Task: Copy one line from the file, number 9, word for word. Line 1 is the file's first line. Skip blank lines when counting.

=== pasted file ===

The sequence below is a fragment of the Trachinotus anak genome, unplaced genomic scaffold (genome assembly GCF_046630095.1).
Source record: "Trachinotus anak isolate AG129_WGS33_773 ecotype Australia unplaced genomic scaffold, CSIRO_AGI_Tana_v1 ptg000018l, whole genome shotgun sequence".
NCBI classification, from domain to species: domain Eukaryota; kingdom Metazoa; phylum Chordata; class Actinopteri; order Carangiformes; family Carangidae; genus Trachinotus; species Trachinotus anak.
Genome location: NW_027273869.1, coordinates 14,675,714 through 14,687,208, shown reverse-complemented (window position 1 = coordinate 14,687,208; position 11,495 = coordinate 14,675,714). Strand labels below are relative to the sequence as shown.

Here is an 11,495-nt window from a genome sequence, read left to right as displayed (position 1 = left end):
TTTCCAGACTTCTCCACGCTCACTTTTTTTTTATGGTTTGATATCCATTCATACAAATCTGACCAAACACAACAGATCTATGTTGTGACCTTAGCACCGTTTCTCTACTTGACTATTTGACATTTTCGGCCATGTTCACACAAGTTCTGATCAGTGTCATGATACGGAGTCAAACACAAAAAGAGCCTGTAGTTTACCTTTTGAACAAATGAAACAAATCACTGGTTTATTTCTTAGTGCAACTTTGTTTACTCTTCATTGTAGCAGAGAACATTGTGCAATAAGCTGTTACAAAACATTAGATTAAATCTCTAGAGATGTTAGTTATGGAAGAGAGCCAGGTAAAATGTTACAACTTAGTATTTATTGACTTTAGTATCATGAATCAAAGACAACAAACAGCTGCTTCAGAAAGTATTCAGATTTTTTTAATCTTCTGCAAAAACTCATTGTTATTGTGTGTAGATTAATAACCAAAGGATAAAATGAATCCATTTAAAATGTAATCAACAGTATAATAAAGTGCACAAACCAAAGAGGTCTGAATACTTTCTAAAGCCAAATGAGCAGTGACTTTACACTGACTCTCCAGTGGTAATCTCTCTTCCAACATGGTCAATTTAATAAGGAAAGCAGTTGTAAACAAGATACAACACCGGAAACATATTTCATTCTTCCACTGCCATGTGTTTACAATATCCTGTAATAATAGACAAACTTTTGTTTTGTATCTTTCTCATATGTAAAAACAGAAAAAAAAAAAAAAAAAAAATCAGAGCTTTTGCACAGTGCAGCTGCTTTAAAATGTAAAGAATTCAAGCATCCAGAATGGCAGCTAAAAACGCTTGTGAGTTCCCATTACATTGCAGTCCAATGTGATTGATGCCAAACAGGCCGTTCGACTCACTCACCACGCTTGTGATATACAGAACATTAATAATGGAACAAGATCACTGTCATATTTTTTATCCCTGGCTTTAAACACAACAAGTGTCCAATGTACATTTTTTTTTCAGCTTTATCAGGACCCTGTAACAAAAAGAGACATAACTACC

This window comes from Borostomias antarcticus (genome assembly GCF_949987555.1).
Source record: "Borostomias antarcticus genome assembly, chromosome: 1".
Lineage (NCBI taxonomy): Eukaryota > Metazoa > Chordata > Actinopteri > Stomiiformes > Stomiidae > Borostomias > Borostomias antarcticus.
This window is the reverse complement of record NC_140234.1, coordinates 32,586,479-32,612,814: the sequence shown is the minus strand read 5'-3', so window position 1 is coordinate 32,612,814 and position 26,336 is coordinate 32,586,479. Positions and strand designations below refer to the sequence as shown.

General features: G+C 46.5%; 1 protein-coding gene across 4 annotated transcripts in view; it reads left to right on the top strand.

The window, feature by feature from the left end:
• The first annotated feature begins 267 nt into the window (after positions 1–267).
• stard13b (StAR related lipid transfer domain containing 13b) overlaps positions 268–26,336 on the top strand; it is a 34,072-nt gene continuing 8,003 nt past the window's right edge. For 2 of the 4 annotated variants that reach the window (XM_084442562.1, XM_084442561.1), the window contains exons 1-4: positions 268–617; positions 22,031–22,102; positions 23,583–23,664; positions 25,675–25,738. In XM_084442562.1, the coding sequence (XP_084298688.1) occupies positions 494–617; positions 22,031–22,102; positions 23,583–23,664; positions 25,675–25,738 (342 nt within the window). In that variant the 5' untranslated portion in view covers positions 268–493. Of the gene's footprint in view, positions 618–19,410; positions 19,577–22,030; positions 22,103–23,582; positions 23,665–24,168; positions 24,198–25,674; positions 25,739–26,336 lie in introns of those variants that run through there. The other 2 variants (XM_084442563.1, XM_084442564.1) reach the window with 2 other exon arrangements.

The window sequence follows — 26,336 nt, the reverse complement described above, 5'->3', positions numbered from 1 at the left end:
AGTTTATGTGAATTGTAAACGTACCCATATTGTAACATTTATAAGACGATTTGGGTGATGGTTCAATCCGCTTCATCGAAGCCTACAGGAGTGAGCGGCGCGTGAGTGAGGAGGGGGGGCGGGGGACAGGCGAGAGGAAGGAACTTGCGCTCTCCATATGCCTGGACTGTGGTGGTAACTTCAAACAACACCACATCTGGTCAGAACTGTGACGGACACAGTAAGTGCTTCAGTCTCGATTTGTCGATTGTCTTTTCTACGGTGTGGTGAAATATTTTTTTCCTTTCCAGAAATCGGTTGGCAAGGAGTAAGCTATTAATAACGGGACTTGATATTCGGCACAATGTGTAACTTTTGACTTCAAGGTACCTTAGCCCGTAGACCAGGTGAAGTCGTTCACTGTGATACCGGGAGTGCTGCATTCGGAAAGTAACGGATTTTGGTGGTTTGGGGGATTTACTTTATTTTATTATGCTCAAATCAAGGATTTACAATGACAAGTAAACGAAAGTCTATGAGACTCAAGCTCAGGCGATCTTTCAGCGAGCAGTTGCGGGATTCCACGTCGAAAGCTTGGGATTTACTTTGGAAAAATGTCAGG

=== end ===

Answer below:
Lineage (NCBI taxonomy): Eukaryota > Metazoa > Chordata > Actinopteri > Stomiiformes > Stomiidae > Borostomias > Borostomias antarcticus.